“Row for Your Lives!”
The Reykjanes coastline
Fishing has always been dangerous around the Reykjanes coastline. Until 1928, rowing boats were used, often in terrible weather and high seas. Calm seas turned into a churning inferno with waves taller than houses, within a matter of minutes. There were no harbour facilities along the whole south coast, so fishermen would have to wait for a particularly big wave to take them to the beach, whereupon the cry, “Row for your lives!” would be heard and a grim desperation took hold. They could miss the beach, be overturned in the surf or swept out to sea. Their lives were at stake! Having reached the beach, the heavy boat would have to quickly be hauled up to safety. For this reason, no larger boats could be used. As a stark testament to the dangers of the sea, there are over 100 shipwrecks in the area. The rescue service is now 80 years old. In 1931, a breeches buoy was first used to rescue 38 crewmen from the French trawler ‘Cap Fagnet’. It was not until 1985 that the first lifeboat was introduced, followed by a second, bought from the RNLI in 1998. Every year on the 1st Sunday in June, the country shows its appreciation to the fishermen with Seamen’s Day, a major festival that is especially popular in Grindavik.
According to Landnáma (the Book of Settlements), the oldest historical record of the country, two Vikings settled in Reykjanes in 934 AD. For many generations, agriculture was the area’s main occupation. Fishing, though, was a key element in the survival of the people but, due to the lack of a harbour and the rough seas, many lives were lost. In the 1500’s, salted fish was sold to the British and Germans but the main industry was dried fish, called ‘stockfish’. Today, however, saltfish or Bacalao is a big industry here. It has become a national delicacy of four countries: Spain, Portugal, Greece and Italy.
A story is told of Columbus being shipwrecked in the Bay of Biscay, where he was rescued by a British gunboat. At this time, the British had stations in the Westmann Is., Grindavik and Snæfellsnes. There are speculations that he may have stayed in Grindavik, where he heard about Vikings who travelled to America…and the rest is history! Things were not always peaceful with the British. In 1532, the first of numerous ‘Cod Wars’ took place in Grindavik, when Germans and Icelanders attacked the British. In 1930, a stream from a freshwater pool to the sea in Grindavik was enlarged into a canal and nine years later, the first harbour was competed, built by hand with picks and shovels, which enabled motorised boats to be used – and a revolution in fishing began. The town’s population has risen to over 2,800 today, making it a thriving centre and Grindavik is always one of the top three towns of fish landed.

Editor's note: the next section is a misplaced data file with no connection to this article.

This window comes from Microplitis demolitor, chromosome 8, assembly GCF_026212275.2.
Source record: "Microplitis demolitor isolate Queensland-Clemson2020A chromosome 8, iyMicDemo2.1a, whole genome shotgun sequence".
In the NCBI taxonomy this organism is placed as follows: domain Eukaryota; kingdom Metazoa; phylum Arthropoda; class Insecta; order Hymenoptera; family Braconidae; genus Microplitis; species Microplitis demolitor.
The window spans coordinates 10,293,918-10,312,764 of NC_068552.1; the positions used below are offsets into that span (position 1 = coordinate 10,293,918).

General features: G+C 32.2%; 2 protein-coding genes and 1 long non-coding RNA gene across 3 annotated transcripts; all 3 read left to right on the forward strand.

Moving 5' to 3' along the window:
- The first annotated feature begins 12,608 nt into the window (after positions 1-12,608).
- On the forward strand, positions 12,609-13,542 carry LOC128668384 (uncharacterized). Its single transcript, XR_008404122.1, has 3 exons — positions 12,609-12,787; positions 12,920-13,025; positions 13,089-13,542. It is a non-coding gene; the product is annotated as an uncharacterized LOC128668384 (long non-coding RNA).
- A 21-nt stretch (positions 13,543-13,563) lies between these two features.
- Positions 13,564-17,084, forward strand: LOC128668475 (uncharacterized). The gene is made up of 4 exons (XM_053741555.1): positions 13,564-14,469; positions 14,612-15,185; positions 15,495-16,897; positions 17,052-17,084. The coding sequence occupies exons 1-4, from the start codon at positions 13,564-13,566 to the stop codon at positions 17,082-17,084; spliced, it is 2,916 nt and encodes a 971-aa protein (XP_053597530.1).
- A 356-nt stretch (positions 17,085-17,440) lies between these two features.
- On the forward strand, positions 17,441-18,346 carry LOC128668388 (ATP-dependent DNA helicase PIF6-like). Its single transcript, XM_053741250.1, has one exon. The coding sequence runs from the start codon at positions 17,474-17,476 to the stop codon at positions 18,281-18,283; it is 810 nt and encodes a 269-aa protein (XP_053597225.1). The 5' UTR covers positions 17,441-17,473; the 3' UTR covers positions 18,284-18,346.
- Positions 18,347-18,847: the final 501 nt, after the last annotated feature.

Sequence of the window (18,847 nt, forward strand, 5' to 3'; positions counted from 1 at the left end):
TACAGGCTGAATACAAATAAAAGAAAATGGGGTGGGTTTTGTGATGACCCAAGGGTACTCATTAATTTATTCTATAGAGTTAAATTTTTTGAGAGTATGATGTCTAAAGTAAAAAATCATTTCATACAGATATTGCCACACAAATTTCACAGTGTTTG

Little was known about the different fish species or their lives until the 20th century. In 1867, a boy was born in Grindavik who would change that. Growing up, Bjarni Sæmundsson went fishing with his father. He studied and drew Icelandic birds, fish, animals, flora and fauna. He went to study in Copenhagen. Travelling on fishing trawlers, he catalogued all the sea creatures around Iceland. He opened up the whole field of marine biology as a science in Iceland, writing numerous books. A naturalist at heart, he loved nature in all its forms. Such was his impact that Iceland’s second research vessel is named after him.
When the Oil Crisis of the 1970’s struck, the Lions Club of Grindavik took innovative action. They drilled for hot water just outside the town. What they discovered and developed has become famous world-wide as the Blue Lagoon. Not only did they discover a source of hot water that could be tapped for both heating and electrical energy but, in the 1980’s, the water was found to contain minerals that had healing properties. No visit to Iceland is complete without testing its waters, and the range of skin products produced from them! Reykjanes is very ‘young’ geologically speaking and to get an idea of the power you are standing on, the immersive Earth Energy exhibit at the Art and Cultural Centre in Grindavik opens up the earth under your feet.
A World Apart
There are comfortable guesthouses and a hostel in the town or, if you are camping or caravanning, take advantage of the new, state-of-the-art campsite from which to base while you visit all the sights that make the area so interesting and unusual. After a day’s sightseeing, the swimming pool offers a great place to relax and chat with the local folk – before enjoying an evening’s entertainment at one of the town’s inns or restaurants.
See what it is really like at a fishing port – and what it was like in the past at the Saltfish Museum, with its vivid depictions of the struggle for survival against all odds. From shipwrecks to boiling hot mud pools and geysers, from sailing to craft centres, from lighthouses to crevasses splitting the continents, from birdwatching to quad bike tours across lava mountains, from fishing to art galleries, from horse riding to bike riding, from museums to volcano tours, there is more than meets the eye when you drive down from the Blue Lagoon to the town! Grindavik is a child-friendly town. Even more, it brings out the childish curiosity in adults and children alike, leaving them with images and experiences that will linger in the memory of a world so different and so fascinating that next time, you will book a much longer visit!